I’m giving my friend Laura Kaslow the floor today. Laura is part of the Blue Cross Blue Shield PR team and plays a lead role in the organization’s social media efforts. I have a strong affinity for Blue Cross here in Minnesota since they’ve been my wife’s employer for almost 20 years (thanks Blue Cross!). I also have some experience in the health care space (a number of health care clients, including UCare and Allina Health, as well as a full-time role at Fairview in my past), so I’m curious to hear what Laura has to say today!
A lot of companies have interesting innovations and milestones sprinkled throughout their history. And, it used to be that opportunities to share these stories only happened when while an anniversary or significant event came along.
But now, as anybody who signs onto Facebook, Twitter or Instagram (or multiple other social media networks) knows, the days of needing a “reason” to share these stories has long since passed. Now, we all share all these great historical moments regularly— weekly even for some thanks to #ThrowbackThursdays.
So, what does that look like for a health care insurer?
Blue Cross and Blue Shield of Minnesota celebrated its 80th anniversary in 2013. This anniversary also came at a time when the health care industry was undergoing historic change with the implementation of the Affordable Care Act.
So, finding a way to tell the Blue Cross story of 80 years of innovation, stability and commitment to members was especially important against a backdrop of some fairly significant change and uncertainty.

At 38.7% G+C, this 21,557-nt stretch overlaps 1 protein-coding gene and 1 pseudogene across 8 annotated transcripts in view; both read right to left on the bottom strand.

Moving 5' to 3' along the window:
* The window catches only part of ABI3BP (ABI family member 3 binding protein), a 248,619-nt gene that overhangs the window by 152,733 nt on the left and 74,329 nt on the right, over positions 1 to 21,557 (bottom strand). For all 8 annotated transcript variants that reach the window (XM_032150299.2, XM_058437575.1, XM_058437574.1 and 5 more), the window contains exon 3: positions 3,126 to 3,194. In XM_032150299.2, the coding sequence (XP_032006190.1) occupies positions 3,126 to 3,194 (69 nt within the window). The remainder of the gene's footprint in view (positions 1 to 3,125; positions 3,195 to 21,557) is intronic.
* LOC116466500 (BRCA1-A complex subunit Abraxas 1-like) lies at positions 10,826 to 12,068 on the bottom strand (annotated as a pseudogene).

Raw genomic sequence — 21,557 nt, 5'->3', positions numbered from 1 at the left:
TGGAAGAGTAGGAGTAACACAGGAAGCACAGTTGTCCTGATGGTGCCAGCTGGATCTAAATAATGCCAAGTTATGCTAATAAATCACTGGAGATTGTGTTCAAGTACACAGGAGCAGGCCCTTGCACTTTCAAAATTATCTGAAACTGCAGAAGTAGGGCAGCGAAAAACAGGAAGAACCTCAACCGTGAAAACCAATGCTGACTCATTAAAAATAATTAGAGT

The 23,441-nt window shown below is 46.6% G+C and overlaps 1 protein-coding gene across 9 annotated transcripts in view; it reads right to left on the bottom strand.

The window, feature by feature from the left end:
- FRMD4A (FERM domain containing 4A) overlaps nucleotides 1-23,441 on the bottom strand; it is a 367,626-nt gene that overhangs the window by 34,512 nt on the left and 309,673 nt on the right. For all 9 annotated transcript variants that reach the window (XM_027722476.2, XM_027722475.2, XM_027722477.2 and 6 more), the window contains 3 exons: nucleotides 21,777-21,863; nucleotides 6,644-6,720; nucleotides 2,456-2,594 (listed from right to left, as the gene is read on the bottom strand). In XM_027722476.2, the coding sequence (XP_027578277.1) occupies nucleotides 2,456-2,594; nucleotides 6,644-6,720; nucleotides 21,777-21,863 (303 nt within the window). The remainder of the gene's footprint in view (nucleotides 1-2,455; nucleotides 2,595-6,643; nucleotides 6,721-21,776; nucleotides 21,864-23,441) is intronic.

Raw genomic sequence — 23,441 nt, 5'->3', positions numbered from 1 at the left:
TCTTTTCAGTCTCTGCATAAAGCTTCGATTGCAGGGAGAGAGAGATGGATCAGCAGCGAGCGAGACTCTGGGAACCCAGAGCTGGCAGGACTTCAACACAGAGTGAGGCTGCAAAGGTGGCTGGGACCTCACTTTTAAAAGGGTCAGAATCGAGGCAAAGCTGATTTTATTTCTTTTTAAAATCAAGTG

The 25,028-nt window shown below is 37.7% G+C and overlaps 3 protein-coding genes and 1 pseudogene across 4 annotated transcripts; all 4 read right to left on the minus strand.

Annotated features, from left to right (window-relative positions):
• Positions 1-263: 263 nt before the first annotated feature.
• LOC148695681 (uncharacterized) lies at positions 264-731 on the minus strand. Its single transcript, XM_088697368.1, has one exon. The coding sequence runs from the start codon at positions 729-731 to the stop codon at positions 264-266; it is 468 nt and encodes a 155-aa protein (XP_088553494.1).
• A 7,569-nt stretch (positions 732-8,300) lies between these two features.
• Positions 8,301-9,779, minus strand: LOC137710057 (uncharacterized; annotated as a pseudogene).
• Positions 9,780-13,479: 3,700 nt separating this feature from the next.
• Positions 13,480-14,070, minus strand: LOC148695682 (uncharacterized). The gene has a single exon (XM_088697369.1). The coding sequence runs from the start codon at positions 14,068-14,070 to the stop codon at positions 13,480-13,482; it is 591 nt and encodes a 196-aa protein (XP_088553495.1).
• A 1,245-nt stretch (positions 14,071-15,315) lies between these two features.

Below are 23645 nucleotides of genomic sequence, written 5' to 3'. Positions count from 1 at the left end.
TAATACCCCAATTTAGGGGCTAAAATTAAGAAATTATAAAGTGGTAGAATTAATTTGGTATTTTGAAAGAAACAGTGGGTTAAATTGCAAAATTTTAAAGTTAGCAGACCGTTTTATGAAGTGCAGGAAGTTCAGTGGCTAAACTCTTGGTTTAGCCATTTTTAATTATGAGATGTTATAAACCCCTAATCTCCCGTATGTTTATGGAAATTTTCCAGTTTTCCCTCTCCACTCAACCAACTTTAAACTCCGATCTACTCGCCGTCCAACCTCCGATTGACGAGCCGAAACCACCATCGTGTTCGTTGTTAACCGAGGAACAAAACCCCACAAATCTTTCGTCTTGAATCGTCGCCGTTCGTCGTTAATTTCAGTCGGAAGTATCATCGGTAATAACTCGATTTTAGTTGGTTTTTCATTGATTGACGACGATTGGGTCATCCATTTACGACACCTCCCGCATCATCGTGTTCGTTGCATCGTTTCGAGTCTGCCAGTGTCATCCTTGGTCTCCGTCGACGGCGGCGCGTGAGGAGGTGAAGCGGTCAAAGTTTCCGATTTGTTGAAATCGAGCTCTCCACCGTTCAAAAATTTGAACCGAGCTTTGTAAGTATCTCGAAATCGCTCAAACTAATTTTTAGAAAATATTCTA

In celebrating Blue Cross’ 80 years, our PR team chose to leverage the power of social media to bring the concept to life and make it real to people. Ultimately, we used Facebook as a launching pad to showcase an interactive timeline.
And while launching this 80-year timeline was done at a specific moment in time…
We now continue to tell that story through an ongoing #ThrowbackThursdays campaign. These weekly posts on Facebook and Twitter have become a great proof of our brand promise. It’s also allowed us to show how consistent that Blue Cross’ brand promise has been throughout the company’s history.
From a brand advocate’s standpoint, what’s amazing to me about this trend in is that when you use the right photo, a topic that sounds as dry as “investing in 1950s era technology through strategic business partnerships,” suddenly becomes interesting and even fun! (Who knew, right?)
So, if you’ll let me indulge for a moment longer, a few of the more notable milestones we’ve shared include:
Did you know that Blue Cross and Blue Shield of Minnesota was the first “Blue” health plan in the nation? I’ve found that most people I talk to are surprised to learn this often overlooked fact in Minnesota history. Our doors first opened in 1933 in this small building on University Ave. in St. Paul.
Another interesting fact? Blue Cross’ iconic name was somewhat of an “accident.” It was born out of an image on an advertisement from 1934. Joseph Binder, an accomplished Vienesse artist who was teaching at the University of Minnesota at the time, was commissioned by the local upstart health insurance company to design an image for posters and bill boards..